Identify the processes behind the televising of history (this involves exploring history and historical studies within Universities, and within the media industries: the commissioning process, funding, marketing, distribution, production companies and their organisations, talking to individual presenters, producer/directors, writers, researchers and others involved in history programming.
Identify the variety of types of history programmes developed broadly within factual sub-genres (we decided to focus our attention on programming about the past which grounds its claims to authenticity through recourse to documentary and/or experiential constructions of events and life in the past. We have already identified many different forms of programming within this broadly ‘factual’ category and are building a considerable audio-visual archive. Our analysis of the programmes themselves will not only look at how history is done through these texts – questions of historiography – but also at the ideological construction of the texts especially in relation to national identity and changing versions of national pasts. Although the project concentrates mainly on the diversity of UK programming, we are also looking towards other parts of Europe for important comparative material.
Investigate how these forms articulate with changes and developments within media institutions – what shapes television histories – genres, series, formats and how are developments within the industry, especially funding, marketing (the distinction between local and global markets) but also working practices more generally. History programming is produced by UK terrestrial networks (mainly BBC & C4, but increasingly and surprisingly perhaps C5 and some ITV regional output) and a number of independent production companies have strong history portfolios (for example Taylor’s company, Flashback) and of course we have the satellite channels dedicated to History as well as Discovery, National Geographic, etc. who also commission some history programming. How do these practices and processes influence the promotion of certain cultural forms over others, or certain subject areas over others?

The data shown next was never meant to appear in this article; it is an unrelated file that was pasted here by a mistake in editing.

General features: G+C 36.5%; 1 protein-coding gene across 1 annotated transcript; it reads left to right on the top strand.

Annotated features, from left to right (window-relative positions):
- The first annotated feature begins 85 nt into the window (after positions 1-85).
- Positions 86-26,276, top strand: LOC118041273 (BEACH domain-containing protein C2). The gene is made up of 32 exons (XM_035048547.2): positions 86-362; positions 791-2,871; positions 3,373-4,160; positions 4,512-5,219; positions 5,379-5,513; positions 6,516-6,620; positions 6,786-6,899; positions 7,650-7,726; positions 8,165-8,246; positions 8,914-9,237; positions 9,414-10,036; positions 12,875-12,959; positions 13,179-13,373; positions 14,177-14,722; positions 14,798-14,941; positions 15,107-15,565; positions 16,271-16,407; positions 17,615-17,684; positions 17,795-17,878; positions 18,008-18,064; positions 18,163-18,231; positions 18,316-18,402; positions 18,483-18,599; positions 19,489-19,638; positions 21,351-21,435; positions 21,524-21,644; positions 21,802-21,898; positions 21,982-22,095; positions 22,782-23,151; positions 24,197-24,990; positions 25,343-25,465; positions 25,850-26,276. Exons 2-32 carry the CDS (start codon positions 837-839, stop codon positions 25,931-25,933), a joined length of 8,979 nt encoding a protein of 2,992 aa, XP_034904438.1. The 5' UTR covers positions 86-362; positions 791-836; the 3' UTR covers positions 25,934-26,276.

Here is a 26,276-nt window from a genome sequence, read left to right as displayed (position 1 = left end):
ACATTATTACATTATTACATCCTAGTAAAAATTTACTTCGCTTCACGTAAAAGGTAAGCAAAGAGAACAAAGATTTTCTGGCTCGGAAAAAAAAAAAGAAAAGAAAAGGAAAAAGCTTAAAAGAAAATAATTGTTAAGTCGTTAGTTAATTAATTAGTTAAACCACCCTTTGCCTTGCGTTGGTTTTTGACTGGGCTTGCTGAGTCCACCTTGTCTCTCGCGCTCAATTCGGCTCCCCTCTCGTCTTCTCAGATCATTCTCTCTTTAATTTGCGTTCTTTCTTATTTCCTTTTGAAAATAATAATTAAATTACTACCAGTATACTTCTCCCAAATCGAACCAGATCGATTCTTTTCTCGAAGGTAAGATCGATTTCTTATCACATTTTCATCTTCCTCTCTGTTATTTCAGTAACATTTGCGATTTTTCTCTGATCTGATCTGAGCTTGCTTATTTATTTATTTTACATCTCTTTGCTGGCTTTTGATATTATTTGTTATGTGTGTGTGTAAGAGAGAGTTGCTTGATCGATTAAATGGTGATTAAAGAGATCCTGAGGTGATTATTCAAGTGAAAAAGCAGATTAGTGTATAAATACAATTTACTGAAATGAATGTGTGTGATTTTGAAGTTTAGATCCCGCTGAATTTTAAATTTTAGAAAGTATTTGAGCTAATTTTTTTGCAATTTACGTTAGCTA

Examine the negotiation that takes place between historians and media professionals in programme employment and production. Where does the historical knowledge come from? Who authors television history? What are the implications for historical knowledge when most television history is narrative and character led, and is to a great extent dependent on the survival of eye witnesses and available archive?
Explore the concept ‘public history’ and the relevance of the term for analysing history on television. This is a term which has more and more salience within academic history and we believe provides a useful overarching description of the circulation of ideas about the past – through television certainly, but also through other channels: web-sites, journals, popular books as well as museums and ‘heritage sites’. Public history is on our agenda for this afternoon.
To investigate modes of understanding encouraged by different kinds of history programming. This suggests an audience study, but we made the decision to focus on a more specialist ‘market’ for television programmes – schools – how programming is used in schools. How and what kind of history is taught in school via the National Curriculum is a contentious area and subject of recurring public and often political debate.
Thus we have several sites or theatres of action for our research: an expanding body of programming; different modes of production; the academy and schools. What we have set out to do is to explore the complex connections between these elements in beginning to answer the question: how does television history get to be the way it is?